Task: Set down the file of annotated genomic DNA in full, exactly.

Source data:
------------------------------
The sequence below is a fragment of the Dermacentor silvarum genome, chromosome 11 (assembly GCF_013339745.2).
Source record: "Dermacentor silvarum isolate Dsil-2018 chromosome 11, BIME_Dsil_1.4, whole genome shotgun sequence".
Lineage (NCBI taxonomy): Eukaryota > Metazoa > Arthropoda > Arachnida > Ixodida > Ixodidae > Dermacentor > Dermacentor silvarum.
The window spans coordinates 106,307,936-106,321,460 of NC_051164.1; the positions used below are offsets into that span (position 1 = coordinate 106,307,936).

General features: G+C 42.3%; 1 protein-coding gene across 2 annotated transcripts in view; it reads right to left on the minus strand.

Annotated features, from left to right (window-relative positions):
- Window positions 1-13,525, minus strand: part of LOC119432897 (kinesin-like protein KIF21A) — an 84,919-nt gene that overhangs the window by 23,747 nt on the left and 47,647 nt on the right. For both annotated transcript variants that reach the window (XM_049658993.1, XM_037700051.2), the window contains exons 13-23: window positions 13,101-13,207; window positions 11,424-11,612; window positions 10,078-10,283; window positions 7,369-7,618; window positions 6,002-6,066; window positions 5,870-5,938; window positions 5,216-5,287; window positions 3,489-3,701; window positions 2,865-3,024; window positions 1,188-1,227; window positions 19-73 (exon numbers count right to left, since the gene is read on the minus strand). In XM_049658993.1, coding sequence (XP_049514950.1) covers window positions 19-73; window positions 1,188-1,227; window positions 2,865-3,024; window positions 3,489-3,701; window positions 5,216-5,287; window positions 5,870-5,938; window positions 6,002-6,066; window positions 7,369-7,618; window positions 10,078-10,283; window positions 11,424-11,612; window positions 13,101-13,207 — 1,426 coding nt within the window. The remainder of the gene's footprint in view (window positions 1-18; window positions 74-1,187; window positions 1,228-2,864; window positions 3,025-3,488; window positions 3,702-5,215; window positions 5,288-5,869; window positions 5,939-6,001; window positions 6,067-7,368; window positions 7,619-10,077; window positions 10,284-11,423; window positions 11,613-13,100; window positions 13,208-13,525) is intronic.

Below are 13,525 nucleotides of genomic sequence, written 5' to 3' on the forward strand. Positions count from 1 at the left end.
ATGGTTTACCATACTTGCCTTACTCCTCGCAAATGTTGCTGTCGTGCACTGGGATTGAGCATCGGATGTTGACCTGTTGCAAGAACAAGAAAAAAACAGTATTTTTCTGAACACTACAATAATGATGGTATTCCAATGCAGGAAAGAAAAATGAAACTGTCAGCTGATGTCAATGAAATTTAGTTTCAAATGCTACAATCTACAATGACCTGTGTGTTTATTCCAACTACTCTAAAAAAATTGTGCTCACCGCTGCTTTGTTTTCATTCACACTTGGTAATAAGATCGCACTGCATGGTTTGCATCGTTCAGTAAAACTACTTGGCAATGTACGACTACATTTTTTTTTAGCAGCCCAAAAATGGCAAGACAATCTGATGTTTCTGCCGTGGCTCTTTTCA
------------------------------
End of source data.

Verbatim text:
The sequence below is a fragment of the Dermacentor silvarum genome, chromosome 11 (assembly GCF_013339745.2).
Source record: "Dermacentor silvarum isolate Dsil-2018 chromosome 11, BIME_Dsil_1.4, whole genome shotgun sequence".
Lineage (NCBI taxonomy): Eukaryota > Metazoa > Arthropoda > Arachnida > Ixodida > Ixodidae > Dermacentor > Dermacentor silvarum.
The window spans coordinates 106,307,936-106,321,460 of NC_051164.1; the positions used below are offsets into that span (position 1 = coordinate 106,307,936).

General features: G+C 42.3%; 1 protein-coding gene across 2 annotated transcripts in view; it reads right to left on the minus strand.

Annotated features, from left to right (window-relative positions):
- Window positions 1-13,525, minus strand: part of LOC119432897 (kinesin-like protein KIF21A) — an 84,919-nt gene that overhangs the window by 23,747 nt on the left and 47,647 nt on the right. For both annotated transcript variants that reach the window (XM_049658993.1, XM_037700051.2), the window contains exons 13-23: window positions 13,101-13,207; window positions 11,424-11,612; window positions 10,078-10,283; window positions 7,369-7,618; window positions 6,002-6,066; window positions 5,870-5,938; window positions 5,216-5,287; window positions 3,489-3,701; window positions 2,865-3,024; window positions 1,188-1,227; window positions 19-73 (exon numbers count right to left, since the gene is read on the minus strand). In XM_049658993.1, coding sequence (XP_049514950.1) covers window positions 19-73; window positions 1,188-1,227; window positions 2,865-3,024; window positions 3,489-3,701; window positions 5,216-5,287; window positions 5,870-5,938; window positions 6,002-6,066; window positions 7,369-7,618; window positions 10,078-10,283; window positions 11,424-11,612; window positions 13,101-13,207 — 1,426 coding nt within the window. The remainder of the gene's footprint in view (window positions 1-18; window positions 74-1,187; window positions 1,228-2,864; window positions 3,025-3,488; window positions 3,702-5,215; window positions 5,288-5,869; window positions 5,939-6,001; window positions 6,067-7,368; window positions 7,619-10,077; window positions 10,284-11,423; window positions 11,613-13,100; window positions 13,208-13,525) is intronic.

Below are 13,525 nucleotides of genomic sequence, written 5' to 3' on the forward strand. Positions count from 1 at the left end.
ATGGTTTACCATACTTGCCTTACTCCTCGCAAATGTTGCTGTCGTGCACTGGGATTGAGCATCGGATGTTGACCTGTTGCAAGAACAAGAAAAAAACAGTATTTTTCTGAACACTACAATAATGATGGTATTCCAATGCAGGAAAGAAAAATGAAACTGTCAGCTGATGTCAATGAAATTTAGTTTCAAATGCTACAATCTACAATGACCTGTGTGTTTATTCCAACTACTCTAAAAAAATTGTGCTCACCGCTGCTTTGTTTTCATTCACACTTGGTAATAAGATCGCACTGCATGGTTTGCATCGTTCAGTAAAACTACTTGGCAATGTACGACTACATTTTTTTTTAGCAGCCCAAAAATGGCAAGACAATCTGATGTTTCTGCCGTGGCTCTTTTCA